Witnesses Reported “He Got Low” On Final Approach And Clipped Trees
Location: Rogersville, TN Accident Number: ERA20LA183
Date & Time: 05/15/2020, 1410 EDT Registration: N3956H
Aircraft: Ercoupe 415 Injuries: 1 Fatal
Flight Conducted Under: Part 91: General Aviation – Personal
On May 15, 2020, about 1410 eastern daylight time, an Ercoupe 415-CD airplane, N3956H, was destroyed when it was involved in an accident near Rogersville, Tennessee. The pilot was fatally injured. The airplane was operated as a Title 14 Code of Federal Regulations (CFR) Part 91 personal flight.
The pilot held a private pilot certificate for single-engine airplanes, and an airframe and powerplant mechanic certificate with inspection authorization. He had departed from Hawkins County Airport (RVN), Rogersville, Tennessee, at 1350. According to witnesses the pilot flew over a friend’s farm and was returning to the airport. They stated that the airplane’s engine sounded normal and multiple witnesses reported “he got low” on final approach and clipped trees. The pilot did not make any distress call on the radio.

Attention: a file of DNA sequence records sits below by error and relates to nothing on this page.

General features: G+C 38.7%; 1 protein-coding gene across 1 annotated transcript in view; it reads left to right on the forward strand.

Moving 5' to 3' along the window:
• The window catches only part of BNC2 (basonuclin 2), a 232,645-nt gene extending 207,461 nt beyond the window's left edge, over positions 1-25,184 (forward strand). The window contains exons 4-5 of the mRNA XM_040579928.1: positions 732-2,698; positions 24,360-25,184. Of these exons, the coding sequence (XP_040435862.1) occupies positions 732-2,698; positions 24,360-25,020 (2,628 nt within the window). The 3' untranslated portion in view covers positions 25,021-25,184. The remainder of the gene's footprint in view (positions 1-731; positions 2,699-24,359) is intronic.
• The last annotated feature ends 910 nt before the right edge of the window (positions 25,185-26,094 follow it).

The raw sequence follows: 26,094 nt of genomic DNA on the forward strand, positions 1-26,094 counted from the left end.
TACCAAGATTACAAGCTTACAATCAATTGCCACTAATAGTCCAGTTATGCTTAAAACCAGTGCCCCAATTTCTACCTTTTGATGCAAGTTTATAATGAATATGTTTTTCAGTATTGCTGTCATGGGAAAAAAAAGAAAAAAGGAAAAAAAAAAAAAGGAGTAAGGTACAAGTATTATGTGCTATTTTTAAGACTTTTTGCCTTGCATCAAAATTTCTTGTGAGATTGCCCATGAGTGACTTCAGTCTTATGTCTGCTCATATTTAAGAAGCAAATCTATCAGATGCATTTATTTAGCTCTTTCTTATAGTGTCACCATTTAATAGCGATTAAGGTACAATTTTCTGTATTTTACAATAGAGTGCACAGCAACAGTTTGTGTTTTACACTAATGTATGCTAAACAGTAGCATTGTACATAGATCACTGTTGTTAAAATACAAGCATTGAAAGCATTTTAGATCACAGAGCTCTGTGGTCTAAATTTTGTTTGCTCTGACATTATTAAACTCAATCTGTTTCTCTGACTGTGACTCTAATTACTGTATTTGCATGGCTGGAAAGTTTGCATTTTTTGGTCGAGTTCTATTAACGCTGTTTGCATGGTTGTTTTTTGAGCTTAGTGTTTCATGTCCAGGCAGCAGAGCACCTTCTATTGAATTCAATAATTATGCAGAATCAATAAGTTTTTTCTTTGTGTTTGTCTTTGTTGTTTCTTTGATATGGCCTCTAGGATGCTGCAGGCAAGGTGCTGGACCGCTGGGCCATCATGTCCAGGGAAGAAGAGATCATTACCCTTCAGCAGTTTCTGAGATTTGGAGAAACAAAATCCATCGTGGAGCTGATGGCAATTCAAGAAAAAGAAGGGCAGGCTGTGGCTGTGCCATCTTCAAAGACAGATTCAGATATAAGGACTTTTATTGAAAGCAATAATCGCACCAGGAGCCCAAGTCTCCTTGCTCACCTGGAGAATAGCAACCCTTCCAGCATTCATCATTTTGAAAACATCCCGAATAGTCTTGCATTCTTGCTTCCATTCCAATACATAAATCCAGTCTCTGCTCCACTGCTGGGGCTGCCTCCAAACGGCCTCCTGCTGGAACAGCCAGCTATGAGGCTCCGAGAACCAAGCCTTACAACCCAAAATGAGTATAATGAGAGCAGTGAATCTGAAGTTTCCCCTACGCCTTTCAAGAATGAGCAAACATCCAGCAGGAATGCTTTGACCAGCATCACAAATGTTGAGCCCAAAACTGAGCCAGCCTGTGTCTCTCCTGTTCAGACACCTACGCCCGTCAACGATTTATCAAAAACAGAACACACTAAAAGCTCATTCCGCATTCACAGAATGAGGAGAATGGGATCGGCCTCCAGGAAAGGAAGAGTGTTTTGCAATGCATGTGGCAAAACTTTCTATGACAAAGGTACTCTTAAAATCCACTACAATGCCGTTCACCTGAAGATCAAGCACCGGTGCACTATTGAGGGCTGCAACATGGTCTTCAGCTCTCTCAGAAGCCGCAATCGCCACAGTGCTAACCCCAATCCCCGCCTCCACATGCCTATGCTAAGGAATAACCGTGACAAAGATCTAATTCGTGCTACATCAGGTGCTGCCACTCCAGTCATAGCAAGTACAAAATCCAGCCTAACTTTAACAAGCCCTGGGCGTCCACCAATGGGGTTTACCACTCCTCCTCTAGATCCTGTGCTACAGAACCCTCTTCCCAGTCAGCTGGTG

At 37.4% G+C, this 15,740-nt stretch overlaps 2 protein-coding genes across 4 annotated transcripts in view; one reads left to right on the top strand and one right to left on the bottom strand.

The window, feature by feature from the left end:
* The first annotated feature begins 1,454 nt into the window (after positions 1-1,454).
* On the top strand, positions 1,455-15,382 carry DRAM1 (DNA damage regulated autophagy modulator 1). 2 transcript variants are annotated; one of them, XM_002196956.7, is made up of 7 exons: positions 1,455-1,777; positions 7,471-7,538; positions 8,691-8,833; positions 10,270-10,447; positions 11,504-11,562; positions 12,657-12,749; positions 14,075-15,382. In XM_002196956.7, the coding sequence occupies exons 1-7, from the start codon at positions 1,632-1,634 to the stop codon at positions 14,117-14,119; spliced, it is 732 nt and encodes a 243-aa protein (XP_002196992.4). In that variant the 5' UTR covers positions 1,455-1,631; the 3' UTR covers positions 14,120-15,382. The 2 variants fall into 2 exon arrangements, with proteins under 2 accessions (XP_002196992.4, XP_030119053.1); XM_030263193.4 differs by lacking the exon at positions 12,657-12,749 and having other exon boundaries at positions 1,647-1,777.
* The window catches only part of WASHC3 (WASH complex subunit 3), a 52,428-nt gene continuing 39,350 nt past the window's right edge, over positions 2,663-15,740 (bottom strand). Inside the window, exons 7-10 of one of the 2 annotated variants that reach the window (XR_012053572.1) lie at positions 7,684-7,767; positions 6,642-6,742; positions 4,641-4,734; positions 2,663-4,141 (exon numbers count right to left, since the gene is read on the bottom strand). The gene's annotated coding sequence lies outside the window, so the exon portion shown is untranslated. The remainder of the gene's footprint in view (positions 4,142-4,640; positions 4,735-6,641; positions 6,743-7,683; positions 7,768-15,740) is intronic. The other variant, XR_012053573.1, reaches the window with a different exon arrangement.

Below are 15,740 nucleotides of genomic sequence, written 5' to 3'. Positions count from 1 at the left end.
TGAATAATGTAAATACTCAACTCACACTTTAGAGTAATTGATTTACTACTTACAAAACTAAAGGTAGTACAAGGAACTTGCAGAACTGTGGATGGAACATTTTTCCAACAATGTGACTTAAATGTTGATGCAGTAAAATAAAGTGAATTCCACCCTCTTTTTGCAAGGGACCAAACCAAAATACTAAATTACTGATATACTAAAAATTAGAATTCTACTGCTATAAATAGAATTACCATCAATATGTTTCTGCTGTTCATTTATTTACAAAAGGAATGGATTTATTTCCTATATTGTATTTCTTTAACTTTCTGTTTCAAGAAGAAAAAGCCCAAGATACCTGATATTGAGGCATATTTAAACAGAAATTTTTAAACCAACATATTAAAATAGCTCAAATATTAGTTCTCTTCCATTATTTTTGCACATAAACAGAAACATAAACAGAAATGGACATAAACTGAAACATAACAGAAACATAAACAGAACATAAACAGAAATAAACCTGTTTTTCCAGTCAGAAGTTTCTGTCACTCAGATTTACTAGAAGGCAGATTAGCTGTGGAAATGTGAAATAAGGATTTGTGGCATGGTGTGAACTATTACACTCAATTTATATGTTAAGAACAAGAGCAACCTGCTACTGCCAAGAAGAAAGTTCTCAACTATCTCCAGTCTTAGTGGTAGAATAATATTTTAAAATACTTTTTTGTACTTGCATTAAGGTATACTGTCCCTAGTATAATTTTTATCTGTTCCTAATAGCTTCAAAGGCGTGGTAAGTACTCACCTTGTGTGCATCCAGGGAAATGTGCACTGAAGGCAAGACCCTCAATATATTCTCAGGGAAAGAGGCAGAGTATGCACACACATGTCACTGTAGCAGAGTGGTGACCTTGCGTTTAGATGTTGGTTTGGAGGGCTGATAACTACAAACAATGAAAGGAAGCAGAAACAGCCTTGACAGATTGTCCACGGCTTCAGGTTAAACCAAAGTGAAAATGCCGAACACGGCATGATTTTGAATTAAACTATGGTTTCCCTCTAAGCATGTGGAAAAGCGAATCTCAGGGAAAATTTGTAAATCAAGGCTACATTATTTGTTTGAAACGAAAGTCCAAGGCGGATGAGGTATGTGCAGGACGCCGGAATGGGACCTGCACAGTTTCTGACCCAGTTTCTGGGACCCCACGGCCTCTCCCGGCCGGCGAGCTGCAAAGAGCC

The airplane impacted in the front yard of a residential property about 1,000 ft from the threshold of runway 25, at an elevation of 1,214 ft mean sea level (msl). The wreckage debris path was about 20 ft long and oriented on a magnetic heading of 240°. The grass surrounding the wreckage path displayed fuel blight.
Ground scars at the accident site and damage to the airplane were consistent with the airplane impacting terrain in a nose-low, left wing-low attitude. A postimpact fire consumed most of the wreckage; however, all major structural components of the airplane were located within the debris field.
Flight control continuity was verified from the cockpit to all primary flight control surfaces. No crankcase anomalies were noted; oil was observed draining from the engine. One of the propeller blades was not bent, the other had torsional twisting from midspan to the tip. Although the postaccident examination was limited due to postimpact fire damage, a initial examination of the airframe and engine revealed no evidence of preaccident mechanical malfunctions or anomalies that would have precluded normal operation.
The wreckage was retained for further examination.